Remarks at agreement-signing ceremony:

Mr. President, ladies and gentlemen, comrades. First of all, I would like to thank President George Bush for presenting so well the results of our work that we have been doing over these days in Washington.

So I have a problem: What shall I talk about? So I think that I will do some thinking aloud in this context.

I would say that maybe this room has seen many important events and many agreements signed, but I think that what is happening now and what you have listed as the results of our work together represents an event of momentous importance, not only for our two countries, but for the world.

President Franklin D. Roosevelt, half a century ago, spoke of a world in which four essential freedoms will triumph: freedom of speech, freedom of worship, freedom from want and freedom from fear.

And this ideal has not yet been attained in the world. And it could not be attained in the world of animosity and confrontation. And therefore, while liberating the world from fear, we are making steps toward a new world. And this is the important work of our two nations, of our two peoples.

What is very important, I think, is that we do not just declare our commitment to moving toward a healthier international environment, toward better international relations, toward a nonviolent world.

We are taking practical steps in that direction, and what you have just listed and what we will be signing during this visit I think is a confirmation that both our declarations are right, in that they seek to justify the hopes of our peoples, and that we are also taking those practical steps.

The important steps that we are taking today illustrate the degree of agreement between our two countries despite the fact that -- and here I quite agree with you that there are things on which we disagree and there are differing views that we have on certain questions -- but that area of disagreement is being narrowed in the course of our work together.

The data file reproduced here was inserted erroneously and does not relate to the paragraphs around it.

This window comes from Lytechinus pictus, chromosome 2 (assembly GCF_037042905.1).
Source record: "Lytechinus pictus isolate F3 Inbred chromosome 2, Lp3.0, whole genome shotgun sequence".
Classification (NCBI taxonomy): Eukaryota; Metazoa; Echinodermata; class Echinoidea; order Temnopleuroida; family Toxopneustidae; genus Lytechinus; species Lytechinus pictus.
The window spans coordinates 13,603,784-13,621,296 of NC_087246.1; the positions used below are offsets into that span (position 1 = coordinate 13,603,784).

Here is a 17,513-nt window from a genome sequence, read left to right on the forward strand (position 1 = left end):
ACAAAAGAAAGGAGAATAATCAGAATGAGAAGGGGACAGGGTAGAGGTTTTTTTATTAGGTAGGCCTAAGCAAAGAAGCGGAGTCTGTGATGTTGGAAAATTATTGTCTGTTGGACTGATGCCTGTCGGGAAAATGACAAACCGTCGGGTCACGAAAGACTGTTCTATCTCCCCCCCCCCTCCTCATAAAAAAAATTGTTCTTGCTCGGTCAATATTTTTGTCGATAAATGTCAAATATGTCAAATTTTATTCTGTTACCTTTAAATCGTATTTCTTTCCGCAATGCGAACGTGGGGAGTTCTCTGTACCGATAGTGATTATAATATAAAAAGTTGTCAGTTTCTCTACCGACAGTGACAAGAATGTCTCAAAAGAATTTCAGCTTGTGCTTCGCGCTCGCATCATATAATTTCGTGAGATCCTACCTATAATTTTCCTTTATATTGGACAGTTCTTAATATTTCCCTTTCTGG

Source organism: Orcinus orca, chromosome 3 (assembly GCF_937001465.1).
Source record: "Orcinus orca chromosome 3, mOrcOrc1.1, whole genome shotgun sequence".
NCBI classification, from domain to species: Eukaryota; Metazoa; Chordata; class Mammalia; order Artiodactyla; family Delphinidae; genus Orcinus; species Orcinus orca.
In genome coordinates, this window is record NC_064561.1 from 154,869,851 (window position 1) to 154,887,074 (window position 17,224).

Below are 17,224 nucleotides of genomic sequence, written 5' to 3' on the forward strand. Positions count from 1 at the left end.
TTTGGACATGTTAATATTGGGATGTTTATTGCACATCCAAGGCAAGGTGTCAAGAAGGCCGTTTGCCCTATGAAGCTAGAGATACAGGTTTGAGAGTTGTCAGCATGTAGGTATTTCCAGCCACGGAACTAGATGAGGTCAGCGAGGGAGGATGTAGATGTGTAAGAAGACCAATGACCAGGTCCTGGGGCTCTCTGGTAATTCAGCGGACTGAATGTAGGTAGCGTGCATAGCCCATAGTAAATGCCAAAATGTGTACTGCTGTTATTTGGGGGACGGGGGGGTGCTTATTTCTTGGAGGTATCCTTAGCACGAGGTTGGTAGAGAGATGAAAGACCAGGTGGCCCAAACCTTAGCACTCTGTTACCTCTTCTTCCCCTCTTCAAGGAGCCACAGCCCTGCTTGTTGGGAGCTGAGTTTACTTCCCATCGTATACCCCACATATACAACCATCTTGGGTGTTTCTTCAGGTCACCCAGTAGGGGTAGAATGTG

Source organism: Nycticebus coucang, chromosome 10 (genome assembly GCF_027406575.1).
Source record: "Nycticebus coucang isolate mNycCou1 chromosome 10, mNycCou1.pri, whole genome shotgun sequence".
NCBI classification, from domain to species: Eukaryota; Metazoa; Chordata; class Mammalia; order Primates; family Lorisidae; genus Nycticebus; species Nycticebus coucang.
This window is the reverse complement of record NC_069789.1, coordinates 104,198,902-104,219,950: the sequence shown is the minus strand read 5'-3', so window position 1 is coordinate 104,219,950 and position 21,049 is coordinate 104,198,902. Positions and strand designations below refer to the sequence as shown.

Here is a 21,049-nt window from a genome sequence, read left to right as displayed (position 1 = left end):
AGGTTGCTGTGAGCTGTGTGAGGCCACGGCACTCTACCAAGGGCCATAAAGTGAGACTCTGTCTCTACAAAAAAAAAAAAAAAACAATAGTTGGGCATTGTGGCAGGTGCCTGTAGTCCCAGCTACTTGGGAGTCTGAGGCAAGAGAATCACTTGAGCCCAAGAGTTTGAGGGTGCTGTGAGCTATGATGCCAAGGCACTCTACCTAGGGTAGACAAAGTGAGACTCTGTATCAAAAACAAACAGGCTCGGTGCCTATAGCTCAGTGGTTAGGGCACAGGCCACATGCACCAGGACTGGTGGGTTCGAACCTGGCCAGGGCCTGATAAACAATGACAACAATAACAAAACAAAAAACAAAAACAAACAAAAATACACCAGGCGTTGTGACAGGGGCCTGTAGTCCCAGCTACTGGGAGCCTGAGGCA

What we will be signing I think is the best demonstration that we are ready to participate at the level of our responsibility in building a new civilization.

There are still many difficult challenges awaiting us. It is evident that to dismantle that monumental artifact of the Cold War, the accumulated arsenals of mutual destruction, is not at all a simple or even an entirely safe thing to do.

The slightest imbalance or {un}due haste or lack of equilibrium in this process may dangerously destabilize the overall international situation.

But I am sure that if we take a balanced and responsible approach, if we take into account the concerns and positions of each other, even when we disagree -- if we do all that, I'm sure that we will be able to move ahead more resolutely and more vigorously.

Mr. President, you have just mentioned Malta. Mr. President, I am pleased to note that the turbulent developments of recent months after Malta have not led us astray from the goal we set together. So I believe that we have passed the first test.

Mr. President, let me reaffirm here something that I've been saying in our one-on-one talks. We have had many such talks during this summit and I welcome this style of negotiating. But let me reaffirm to both our peoples that the Soviet Union is committed to the objective set at Malta, completing before the end of this year the preparation of the START treaty.

I believe that this goal is attainable even though it is difficult. I also can confirm what you have said, that we have agreed during our talks that this year we will seek to sign a treaty at the Vienna {Conventional Forces in Europe} talks.

And of course, we believe that in that case there will be the CSCE, European security summit meeting. I think we already have good results and a good potential to work.

I believe that this is all possible as a result of the efforts of both sides over the past few years, including the efforts in which you, sir, have participated vigorously and actively and with great foresight in order to expand our relationship and to build on the capital of trust in our relations. It would seem that I have said even more than I intended to say. I think it means that I'm human in the sense that I'm emotional.

I would like to thank -- I would like to say that we have done a great deal in order to assure this success, and I would like to congratulate our two nations, and I would like also to shake your hand, Mr. President, so that we congratulate each other.